What types of files does Turnitin accept/read?
For Turnitin to produce an originality report, a minimum of 20 words in a text-readable font must be included.
If any file type has been allowed, then there is no minimum number of words required, however, an originality report may not necessarily be generated.
If you are required to submit an assignment which is going to produce an originality report, your submitted document must comply with the following requirements.
Turnitin currently accepts the following file types for upload into an assignment:
Microsoft Word™ (DOC and DOCX)
Open office text document (.odt)
Plain text (TXT)
Rich Text Format (RTF)
Portable Document Format (PDF)
For more detailed information about acceptable file types please see this page:
Note: PDF documents must contain text to be submitted. PDF files containing only images of text will be rejected during the upload attempt. To determine if a document contains actual text, copy and paste a section or all of the text into a plain-text editor such as Microsoft Notepad or Apple TextEdit. If no text is copied over, the selection is not actual text.
Please note : Documents created using Pages for Mac ( Redesigned for OS X Yosemite) are not accepted. Please convert the document into one of these formats: Microsoft Word (.Doc, or .Docx), Rich Text (.RTF), or plain text (.txt) formats.
Tip: Users submitting scanned images of a document or an image saved as a PDF will need to use Optical Character Recognition (OCR) software to convert the image to a text document. Manual correction of the resulting document is highly recommended to fix any errors caused by the conversion software.
Note: Some document formats can contain multiple data types. This includes text, images, embedded information from another file, and formatting. Non-text information that is not saved directly within the document will not be included in a file upload. This includes references to a Microsoft Excel® spreadsheet included within a Microsoft Office Word document.
Note: Users whose files are saved in a file type that is not accepted by Turnitin will need to use a word processing program to save the file as one of the accepted types. Rich Text Format and Plain Text file types are nearly universally available in word processing software. Neither file type will support images or non-text data within the file. Plain text format does not support any formatting, and rich text format supports only limited formatting options.
Please also note, in particular for Apple Macintosh PC users: When you upload your paper to Turnitin, an originality report is generated. If you upload your paper and a report is not generated, even though the paper appears to have been accepted, and it appears to be in an accepted file type such as Microsoft Word .doc or .docx format from your Mac, or pdf format, it means your submission has not been accepted. It may be that you have saved the document in a template .docx file format, which is not accepted.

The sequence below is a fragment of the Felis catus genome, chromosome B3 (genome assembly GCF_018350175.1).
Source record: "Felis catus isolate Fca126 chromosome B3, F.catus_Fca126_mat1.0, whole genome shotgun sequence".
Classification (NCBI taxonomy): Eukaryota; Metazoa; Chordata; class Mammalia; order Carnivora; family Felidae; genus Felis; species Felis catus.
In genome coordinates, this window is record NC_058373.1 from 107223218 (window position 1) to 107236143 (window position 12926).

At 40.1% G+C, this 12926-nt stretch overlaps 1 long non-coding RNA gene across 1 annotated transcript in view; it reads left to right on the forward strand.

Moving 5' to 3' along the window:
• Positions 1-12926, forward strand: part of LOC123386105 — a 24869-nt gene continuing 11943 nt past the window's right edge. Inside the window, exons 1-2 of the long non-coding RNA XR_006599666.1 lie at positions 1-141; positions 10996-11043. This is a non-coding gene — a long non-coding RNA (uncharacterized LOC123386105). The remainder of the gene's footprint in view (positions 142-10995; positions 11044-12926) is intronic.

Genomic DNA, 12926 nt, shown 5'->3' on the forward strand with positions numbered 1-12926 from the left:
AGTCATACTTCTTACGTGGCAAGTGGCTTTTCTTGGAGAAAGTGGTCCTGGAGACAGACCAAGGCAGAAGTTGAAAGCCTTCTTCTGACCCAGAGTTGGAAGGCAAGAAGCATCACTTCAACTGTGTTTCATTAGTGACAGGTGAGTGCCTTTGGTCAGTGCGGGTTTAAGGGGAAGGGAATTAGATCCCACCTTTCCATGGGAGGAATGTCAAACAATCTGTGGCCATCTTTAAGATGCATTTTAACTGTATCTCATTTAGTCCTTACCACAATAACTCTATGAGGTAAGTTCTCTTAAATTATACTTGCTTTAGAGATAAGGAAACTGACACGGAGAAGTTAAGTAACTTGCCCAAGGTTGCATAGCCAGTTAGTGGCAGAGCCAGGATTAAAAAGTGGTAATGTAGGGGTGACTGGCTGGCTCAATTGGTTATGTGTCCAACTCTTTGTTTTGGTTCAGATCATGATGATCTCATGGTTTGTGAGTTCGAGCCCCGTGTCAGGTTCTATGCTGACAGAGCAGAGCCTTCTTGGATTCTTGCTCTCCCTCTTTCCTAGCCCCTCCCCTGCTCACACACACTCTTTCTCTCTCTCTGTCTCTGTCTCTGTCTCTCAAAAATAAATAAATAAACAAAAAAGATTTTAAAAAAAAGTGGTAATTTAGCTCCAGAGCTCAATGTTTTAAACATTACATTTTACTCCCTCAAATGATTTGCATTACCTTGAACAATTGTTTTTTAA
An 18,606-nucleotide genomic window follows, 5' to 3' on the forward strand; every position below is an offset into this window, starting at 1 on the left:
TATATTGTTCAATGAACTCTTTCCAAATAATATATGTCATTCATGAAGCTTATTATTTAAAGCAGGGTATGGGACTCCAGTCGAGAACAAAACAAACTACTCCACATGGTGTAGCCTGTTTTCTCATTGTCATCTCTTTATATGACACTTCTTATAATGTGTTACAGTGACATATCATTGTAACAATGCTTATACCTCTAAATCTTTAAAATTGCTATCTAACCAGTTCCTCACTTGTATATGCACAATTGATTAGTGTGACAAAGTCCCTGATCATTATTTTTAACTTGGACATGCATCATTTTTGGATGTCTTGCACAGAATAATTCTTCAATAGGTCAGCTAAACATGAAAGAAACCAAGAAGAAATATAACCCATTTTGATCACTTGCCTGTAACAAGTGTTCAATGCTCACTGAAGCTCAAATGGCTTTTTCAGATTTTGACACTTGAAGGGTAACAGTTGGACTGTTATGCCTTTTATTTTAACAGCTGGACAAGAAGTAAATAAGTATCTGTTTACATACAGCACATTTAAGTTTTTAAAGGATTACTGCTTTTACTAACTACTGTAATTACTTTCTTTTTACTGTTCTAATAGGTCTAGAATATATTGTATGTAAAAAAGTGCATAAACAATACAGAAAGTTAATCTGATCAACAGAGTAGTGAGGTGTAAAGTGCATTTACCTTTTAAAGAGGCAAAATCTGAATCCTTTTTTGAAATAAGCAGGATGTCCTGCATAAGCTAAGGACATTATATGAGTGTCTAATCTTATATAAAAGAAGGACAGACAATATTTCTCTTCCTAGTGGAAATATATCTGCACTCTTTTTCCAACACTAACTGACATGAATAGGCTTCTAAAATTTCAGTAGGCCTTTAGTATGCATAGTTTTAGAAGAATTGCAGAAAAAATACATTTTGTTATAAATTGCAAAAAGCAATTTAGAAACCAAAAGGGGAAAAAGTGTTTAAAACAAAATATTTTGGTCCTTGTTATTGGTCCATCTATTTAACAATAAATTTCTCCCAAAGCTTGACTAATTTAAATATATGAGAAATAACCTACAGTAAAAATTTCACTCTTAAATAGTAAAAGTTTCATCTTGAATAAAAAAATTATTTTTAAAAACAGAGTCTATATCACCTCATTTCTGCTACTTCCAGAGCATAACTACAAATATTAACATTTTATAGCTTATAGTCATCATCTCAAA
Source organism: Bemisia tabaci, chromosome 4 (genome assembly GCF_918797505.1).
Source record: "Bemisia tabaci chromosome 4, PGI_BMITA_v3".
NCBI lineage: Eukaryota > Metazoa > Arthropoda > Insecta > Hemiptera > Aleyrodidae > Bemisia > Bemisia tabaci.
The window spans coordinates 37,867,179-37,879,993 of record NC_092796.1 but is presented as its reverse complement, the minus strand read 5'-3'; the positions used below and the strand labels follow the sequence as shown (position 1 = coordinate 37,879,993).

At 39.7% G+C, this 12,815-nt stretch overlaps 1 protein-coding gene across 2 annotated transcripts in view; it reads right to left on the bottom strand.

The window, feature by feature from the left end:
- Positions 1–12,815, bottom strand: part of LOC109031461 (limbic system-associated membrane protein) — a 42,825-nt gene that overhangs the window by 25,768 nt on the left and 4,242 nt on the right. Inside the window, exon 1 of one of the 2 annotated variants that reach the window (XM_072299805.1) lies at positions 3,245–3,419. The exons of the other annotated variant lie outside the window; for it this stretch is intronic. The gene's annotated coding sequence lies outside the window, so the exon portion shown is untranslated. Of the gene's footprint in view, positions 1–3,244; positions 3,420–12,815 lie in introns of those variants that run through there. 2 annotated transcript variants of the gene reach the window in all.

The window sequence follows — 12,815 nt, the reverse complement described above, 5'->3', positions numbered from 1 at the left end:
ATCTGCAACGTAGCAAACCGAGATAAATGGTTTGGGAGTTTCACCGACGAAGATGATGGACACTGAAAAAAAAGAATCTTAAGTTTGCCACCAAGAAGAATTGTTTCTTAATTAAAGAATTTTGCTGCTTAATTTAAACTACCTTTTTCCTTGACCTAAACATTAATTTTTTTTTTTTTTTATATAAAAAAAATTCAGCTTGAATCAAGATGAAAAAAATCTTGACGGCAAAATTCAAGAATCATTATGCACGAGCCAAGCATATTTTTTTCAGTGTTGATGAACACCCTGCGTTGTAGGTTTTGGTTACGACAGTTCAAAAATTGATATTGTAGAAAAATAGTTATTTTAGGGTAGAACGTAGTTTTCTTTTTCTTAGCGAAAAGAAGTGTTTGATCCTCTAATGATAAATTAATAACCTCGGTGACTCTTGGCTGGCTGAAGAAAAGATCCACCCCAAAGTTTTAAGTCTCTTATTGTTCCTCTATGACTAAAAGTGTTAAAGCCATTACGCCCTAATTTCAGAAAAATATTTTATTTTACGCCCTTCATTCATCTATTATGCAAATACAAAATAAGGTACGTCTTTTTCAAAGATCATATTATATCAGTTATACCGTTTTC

The file size must not exceed 40MB, nor must the document contain more than 400 pages. Files of larger size may be reduced in size by removal of non-text content or the instructor may be contacted to request multiple assignments to submit the document in sections.
To check the file size before attempting to upload your paper, locate the document in your filing system, right click on it, and select Properties. The number next to where it says "Size:" is the file size that needs to be under 40MB.
Managing Images You Insert Into Your Document So Your Document File Size Remains Within The File Size Limit:
If your essay or dissertation paper is going to contain embedded images or graphics, you must take care to prepare these images before you import them into your document. You can easily do this with freely provided image editing software which is installed on your computer, such as Microsoft Paint. If, for example you have a 4MB image that you want to use, prior to inserting the image into your Word document, first open it in Microsoft Paint, re-size it 800 pixels wide - you may want to experiment with sizes - and save this as a new image. The file size of this new image will be a tiny fraction of the original, such as 100KB, which is 1/40th of the original size, with barely a perceptible loss of quality or resolution. Experiment and choose image sizes that balance quality with file size such that, when they are loaded into your Word document, the Word document size does not grow too large and exceed the 40MB file size limit.
If you have not prepared your graphics before inserting them into your document, a quick solution to try is to click on an image in your document, then click on the Format Picture Tools on the top menu. In the first set of tools that appear, there is a Compress Pictures tool. A dialogue box opens, asking whether to compress the selected picture, with the check-box selected, or uncheck the check-box to compress all the images in the document. Then click OK. Then save as a new version of your document, and check the file size.